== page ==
30 December 2009
On impulse, I’ve just re-read Marilynne Robinson‘s Housekeeping. It’s my third reading, the first about a decade ago.
This time around, I am struck by the complexity of the novel’s theology. Or maybe what I mean to say is that I am struck by just how theological the novel is. In the past I might have described the novel as “beautiful.” This time around, I felt its brutality. Ruthie Stone is the embodiment of a loneliness so deep and utter: when she crosses that bridge, that harrowing journey at the end, both away from nothingness and toward nothingness, it seems to me that she crosses from loneliness as a constant companion to loneliness as her essence. Darkness, cold, estrangement — she is swallowed whole.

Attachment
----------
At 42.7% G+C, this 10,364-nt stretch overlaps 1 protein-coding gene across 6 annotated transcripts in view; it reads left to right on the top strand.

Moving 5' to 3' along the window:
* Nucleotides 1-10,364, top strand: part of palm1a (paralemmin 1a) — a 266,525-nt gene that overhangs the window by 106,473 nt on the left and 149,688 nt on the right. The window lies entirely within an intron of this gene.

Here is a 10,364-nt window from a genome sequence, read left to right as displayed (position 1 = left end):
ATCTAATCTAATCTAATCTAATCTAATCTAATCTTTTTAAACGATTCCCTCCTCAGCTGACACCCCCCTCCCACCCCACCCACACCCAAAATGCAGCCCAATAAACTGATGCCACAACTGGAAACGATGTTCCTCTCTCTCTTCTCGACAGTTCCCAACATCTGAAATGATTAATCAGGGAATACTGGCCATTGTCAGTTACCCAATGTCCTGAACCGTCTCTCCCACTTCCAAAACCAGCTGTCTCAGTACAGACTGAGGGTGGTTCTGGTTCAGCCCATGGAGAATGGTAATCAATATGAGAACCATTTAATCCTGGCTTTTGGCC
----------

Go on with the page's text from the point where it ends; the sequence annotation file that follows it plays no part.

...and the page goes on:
Memory is the sense of loss, and loss pulls us after it. God Himself was pulled after us into the vortex we made when we fell, or so the story goes… Being man He felt the pull of death, and being God He must have wondered more than we do what it would be like…
…when I think back to the crossing of the bridge, one moment bulges like the belly of a lens and all the others are at the peripheries and diminished. Was it only that the wind rose suddenly, so that we had to cower and lean against it like blind women groping their way along a wall? or did we really hear some sound too loud to be heard, some word so true we did not understand it, but merely felt it pour through our nerves like darkness or water?
I don’t know what to do with Housekeeping on this third read. I am shaken by it. There is a feeling that Robinson wrote the book in a kind of visionary trance; and her vision rivals Rilke’s in its terrifying (beautiful?) understanding of what it is to be a stark, lone soul in the universe.